In contrast to safety, efficacy, and cost-effectiveness, however, we lack quantitative methods (which are unlikely to be appropriate) for assessing the ethical issues involved in these questions. To be sure, we have quantitative methods that can tell us what people's attitudes are toward these issues. However, these methods cannot tell us what their attitudes ought to be. Moreover, reasonable people may disagree about some of these ethical issues and what they suggest for specific technologies. Should we broaden HTA to address some of these ethical issues? An argument can be made that HTA should focus only on giving answers to the narrow range of traditional questions for which certain quantitative methods exist, even if policy makers must address other issues that HTA does not help them answer. Such caution about scope might help avoid controversy. If HTA is to be as useful as it can be, then we must consider how we can include these additional issues in HTA.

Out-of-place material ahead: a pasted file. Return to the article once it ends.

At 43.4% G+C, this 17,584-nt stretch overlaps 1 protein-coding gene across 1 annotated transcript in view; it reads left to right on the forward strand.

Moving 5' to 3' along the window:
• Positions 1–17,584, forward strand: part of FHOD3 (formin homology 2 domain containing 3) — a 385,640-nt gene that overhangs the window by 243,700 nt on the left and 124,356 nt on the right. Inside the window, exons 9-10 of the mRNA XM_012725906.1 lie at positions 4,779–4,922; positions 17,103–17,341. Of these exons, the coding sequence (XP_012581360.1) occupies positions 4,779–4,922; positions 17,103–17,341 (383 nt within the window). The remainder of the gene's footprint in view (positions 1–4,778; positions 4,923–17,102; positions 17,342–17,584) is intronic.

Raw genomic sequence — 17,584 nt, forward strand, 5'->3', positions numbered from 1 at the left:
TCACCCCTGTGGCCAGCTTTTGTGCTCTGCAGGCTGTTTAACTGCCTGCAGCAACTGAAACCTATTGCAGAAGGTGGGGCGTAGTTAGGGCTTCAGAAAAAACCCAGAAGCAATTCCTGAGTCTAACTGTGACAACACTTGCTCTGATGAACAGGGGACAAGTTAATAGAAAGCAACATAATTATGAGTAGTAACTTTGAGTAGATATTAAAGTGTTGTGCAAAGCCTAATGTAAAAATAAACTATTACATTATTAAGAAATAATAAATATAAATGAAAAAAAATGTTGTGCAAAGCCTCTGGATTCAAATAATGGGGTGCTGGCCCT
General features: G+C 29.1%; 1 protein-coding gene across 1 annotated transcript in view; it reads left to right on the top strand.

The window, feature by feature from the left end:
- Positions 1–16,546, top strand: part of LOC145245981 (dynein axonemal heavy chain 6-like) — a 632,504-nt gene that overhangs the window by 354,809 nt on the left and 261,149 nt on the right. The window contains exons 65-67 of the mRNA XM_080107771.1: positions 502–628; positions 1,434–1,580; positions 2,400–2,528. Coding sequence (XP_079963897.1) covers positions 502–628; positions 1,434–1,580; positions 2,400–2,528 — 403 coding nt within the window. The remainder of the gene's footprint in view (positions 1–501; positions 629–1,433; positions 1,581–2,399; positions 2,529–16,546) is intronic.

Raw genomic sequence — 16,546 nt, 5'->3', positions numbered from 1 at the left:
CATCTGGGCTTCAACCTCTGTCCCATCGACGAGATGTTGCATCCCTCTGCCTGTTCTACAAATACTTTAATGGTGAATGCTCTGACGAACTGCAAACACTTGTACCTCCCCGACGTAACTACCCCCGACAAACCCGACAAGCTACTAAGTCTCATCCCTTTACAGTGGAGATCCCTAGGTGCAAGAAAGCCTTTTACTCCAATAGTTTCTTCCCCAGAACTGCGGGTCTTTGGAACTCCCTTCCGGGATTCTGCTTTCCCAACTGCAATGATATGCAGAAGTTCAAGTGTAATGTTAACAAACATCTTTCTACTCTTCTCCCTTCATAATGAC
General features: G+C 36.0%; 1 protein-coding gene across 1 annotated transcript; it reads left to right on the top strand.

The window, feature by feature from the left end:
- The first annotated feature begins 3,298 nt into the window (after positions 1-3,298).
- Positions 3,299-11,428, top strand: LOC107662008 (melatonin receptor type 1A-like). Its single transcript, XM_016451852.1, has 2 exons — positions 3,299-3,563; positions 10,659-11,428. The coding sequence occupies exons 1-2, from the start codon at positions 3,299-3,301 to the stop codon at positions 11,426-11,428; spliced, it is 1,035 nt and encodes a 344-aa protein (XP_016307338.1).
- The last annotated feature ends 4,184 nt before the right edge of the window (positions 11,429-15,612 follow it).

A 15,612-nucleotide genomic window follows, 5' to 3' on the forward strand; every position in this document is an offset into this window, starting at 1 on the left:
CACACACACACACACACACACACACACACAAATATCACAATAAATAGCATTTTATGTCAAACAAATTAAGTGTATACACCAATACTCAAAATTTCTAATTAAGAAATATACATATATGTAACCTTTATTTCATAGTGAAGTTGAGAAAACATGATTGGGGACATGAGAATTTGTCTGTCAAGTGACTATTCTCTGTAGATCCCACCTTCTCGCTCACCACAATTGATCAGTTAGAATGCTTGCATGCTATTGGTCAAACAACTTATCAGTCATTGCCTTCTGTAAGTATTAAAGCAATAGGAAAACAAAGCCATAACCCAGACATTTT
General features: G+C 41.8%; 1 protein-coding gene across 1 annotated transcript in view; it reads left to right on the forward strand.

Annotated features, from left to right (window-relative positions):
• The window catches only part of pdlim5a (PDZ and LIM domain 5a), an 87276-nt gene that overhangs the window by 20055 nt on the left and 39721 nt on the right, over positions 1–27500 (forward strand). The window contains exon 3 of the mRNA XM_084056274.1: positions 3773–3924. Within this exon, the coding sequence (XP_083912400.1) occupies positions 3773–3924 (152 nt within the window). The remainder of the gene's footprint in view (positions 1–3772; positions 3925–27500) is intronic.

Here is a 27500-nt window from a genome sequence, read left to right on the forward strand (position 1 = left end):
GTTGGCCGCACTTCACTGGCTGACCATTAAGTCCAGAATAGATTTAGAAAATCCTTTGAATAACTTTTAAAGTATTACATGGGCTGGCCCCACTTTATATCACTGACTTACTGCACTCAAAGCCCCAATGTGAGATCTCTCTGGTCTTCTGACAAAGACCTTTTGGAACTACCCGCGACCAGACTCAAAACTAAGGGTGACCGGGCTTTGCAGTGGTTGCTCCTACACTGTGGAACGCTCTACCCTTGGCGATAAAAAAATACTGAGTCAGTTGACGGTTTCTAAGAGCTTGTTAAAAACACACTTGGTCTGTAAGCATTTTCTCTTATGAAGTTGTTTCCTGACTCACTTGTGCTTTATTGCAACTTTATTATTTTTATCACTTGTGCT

In this study, we argue that economic analysis as part of HTA provides a useful input to policy making, but it falls short of answering important questions that HTA can help policy makers address. Given the lack of quantitative methods, and the fact of reasonable disagreement, how can HTA be useful in addressing these issues? We propose that HTA should involve a deliberative process in which these ethical issues are addressed if the input to policy makers is to be as useful as possible. In the next two sections, we briefly discuss the strengths and weaknesses or limitations of the economic tools available to us and the nature of the ethical issues that HTA faces. We then propose subsuming HTA within a broader deliberative process that can address these ethical issues and consider some of its strengths and weaknesses. The goal is a form of HTA that not only can answer traditional questions about safety, efficacy, economic value, and affordability, but also can produce enhanced legitimacy and greater fairness in claims made about the ethical issues facing the introduction of new healthcare technologies.